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Publications

Contributions of ?2 subunit-containing nAChRs to chronic nicotine-induced alterations in cognitive flexibility in mice.
Authors: Cole RD, Poole RL, Guzman DM, Gould TJ, Parikh V
Source: Psychopharmacology (Berl), 2014 Oct 4;null, p. null.
EPub date: 2014 Oct 4.
PMID: 25281224
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Administration of the nicotinic acetylcholine receptor agonists ABT-089 and ABT-107 attenuates the reinstatement of nicotine-seeking behavior in rats.
Authors: Lee AM, Arreola AC, Kimmey BA, Schmidt HD
Source: Behav Brain Res, 2014 Nov 1;274, p. 168-75.
EPub date: 2014 Aug 14.
PMID: 25128791
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Donepezil reverses nicotine withdrawal-induced deficits in contextual fear conditioning in C57BL/6J mice.
Authors: Poole RL, Connor DA, Gould TJ
Source: Behav Neurosci, 2014 Oct;128(5), p. 588-93.
EPub date: 2014 Jun 9.
PMID: 24911319
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Optimizing treatments for nicotine dependence by increasing cognitive performance during withdrawal.
Authors: Ashare RL, Schmidt HD
Source: Expert Opin Drug Discov, 2014 Jun;9(6), p. 579-94.
EPub date: 2014 Apr 7.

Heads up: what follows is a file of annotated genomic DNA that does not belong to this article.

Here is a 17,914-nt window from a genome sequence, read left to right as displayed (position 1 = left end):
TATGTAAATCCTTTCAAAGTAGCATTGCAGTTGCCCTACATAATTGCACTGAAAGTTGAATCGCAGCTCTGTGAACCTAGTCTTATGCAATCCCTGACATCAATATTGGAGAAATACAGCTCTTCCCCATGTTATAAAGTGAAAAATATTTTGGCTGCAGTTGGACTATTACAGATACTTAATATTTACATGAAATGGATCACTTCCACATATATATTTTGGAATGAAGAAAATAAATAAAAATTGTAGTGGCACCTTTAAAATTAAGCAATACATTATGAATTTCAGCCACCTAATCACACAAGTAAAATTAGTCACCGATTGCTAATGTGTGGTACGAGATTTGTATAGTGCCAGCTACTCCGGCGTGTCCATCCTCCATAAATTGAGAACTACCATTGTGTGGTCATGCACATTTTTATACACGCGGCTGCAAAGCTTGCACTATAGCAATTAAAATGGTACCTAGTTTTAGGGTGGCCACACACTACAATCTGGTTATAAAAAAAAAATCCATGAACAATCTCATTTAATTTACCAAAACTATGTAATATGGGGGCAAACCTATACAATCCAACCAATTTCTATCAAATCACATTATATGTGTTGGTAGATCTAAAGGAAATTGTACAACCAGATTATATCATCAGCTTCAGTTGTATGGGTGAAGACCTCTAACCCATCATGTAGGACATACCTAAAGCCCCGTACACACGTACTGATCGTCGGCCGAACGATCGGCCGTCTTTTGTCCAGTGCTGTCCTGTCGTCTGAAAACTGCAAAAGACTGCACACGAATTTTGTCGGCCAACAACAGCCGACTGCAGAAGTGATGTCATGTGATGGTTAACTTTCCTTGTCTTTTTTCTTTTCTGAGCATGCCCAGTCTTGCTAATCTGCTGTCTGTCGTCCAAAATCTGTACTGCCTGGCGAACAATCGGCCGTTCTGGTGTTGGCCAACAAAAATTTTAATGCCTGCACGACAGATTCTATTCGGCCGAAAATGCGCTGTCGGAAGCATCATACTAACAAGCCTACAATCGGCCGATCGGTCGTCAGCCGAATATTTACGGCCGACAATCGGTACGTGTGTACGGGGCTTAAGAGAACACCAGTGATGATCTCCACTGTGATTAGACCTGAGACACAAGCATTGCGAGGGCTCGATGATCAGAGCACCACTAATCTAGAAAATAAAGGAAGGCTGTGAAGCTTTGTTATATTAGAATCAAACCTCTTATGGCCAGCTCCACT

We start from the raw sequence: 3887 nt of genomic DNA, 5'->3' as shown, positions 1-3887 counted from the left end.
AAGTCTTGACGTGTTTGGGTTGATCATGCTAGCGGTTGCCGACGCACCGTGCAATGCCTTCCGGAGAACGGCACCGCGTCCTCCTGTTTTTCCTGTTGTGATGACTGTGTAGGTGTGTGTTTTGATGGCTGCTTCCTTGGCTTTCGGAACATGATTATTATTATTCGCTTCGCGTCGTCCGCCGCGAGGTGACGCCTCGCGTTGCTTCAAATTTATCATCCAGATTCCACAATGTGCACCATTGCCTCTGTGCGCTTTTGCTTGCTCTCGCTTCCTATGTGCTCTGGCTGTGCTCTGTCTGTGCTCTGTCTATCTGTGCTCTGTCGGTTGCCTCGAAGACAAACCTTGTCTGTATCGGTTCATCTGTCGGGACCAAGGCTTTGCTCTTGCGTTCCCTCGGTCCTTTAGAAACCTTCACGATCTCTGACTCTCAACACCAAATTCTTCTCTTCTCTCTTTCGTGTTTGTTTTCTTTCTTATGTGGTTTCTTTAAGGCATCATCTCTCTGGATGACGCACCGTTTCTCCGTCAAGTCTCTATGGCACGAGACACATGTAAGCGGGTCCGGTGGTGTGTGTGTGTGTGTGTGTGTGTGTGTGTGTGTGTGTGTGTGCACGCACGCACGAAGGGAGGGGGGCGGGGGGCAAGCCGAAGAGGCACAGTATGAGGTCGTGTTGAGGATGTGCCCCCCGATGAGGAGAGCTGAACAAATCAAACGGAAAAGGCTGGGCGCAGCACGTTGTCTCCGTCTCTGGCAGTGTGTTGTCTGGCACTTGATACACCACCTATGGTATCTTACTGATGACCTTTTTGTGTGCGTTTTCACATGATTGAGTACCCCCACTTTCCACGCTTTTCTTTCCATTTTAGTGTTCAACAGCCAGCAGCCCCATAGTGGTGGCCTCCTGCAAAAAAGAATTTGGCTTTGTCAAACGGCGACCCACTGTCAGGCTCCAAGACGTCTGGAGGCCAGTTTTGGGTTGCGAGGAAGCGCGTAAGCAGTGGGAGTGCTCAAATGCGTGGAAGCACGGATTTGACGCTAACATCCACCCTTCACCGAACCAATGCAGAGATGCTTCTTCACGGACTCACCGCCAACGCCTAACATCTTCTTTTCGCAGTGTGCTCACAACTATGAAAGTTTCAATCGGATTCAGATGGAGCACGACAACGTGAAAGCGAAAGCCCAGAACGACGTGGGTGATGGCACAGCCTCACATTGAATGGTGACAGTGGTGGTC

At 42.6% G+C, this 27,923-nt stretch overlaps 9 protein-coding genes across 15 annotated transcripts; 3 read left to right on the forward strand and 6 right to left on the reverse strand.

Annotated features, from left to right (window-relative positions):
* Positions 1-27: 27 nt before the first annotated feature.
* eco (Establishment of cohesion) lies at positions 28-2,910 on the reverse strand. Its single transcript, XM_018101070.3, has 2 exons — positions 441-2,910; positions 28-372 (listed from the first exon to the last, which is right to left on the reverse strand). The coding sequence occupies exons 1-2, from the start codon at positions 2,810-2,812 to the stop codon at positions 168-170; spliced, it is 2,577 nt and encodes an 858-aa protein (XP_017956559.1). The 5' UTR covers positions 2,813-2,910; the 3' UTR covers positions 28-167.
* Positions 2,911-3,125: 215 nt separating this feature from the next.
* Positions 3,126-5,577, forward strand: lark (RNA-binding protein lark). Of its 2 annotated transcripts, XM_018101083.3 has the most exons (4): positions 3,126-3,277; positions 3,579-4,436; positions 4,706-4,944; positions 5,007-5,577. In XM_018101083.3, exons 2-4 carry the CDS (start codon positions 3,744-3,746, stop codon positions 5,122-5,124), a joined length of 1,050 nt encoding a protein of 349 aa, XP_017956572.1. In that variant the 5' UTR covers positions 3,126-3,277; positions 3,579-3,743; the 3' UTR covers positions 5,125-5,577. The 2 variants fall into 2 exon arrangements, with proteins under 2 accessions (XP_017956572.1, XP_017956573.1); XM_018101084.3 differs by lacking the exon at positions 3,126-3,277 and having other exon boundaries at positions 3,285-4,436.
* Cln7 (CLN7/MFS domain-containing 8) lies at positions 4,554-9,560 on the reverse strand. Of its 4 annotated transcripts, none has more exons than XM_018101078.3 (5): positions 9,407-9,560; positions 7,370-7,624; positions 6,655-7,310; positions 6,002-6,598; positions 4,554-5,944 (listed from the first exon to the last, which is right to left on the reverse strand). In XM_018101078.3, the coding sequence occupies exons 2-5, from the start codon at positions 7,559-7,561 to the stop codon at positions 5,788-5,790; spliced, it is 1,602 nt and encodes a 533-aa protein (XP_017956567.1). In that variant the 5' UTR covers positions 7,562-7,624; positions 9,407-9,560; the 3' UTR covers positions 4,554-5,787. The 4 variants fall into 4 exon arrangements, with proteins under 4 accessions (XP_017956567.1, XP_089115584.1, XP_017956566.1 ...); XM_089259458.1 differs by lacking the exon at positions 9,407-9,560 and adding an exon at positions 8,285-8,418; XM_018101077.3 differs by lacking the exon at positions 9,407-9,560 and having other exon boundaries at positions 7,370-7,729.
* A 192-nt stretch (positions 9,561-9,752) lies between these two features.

PMID: 24707983
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Activation of ?4?2*/?6?2* nicotinic receptors alleviates anxiety during nicotine withdrawal without upregulating nicotinic receptors.
Authors: Yohn NL, Turner JR, Blendy JA
Source: J Pharmacol Exp Ther, 2014 May;349(2), p. 348-54.
EPub date: 2014 Mar 13.
PMID: 24627467
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Large-scale brain network coupling predicts acute nicotine abstinence effects on craving and cognitive function.
Authors: Lerman C, Gu H, Loughead J, Ruparel K, Yang Y, Stein EA
Source: JAMA Psychiatry, 2014 May;71(5), p. 523-30.
PMID: 24622915
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The association between changes in alternative reinforcers and short-term smoking cessation.
Authors: Goelz PM, Audrain-McGovern JE, Hitsman B, Leone FT, Veluz-Wilkins A, Jepson C, Wileyto EP, D'Avanzo PA, Rivera JG, Schnoll RA
Source: Drug Alcohol Depend, 2014 May 1;138, p. 67-74.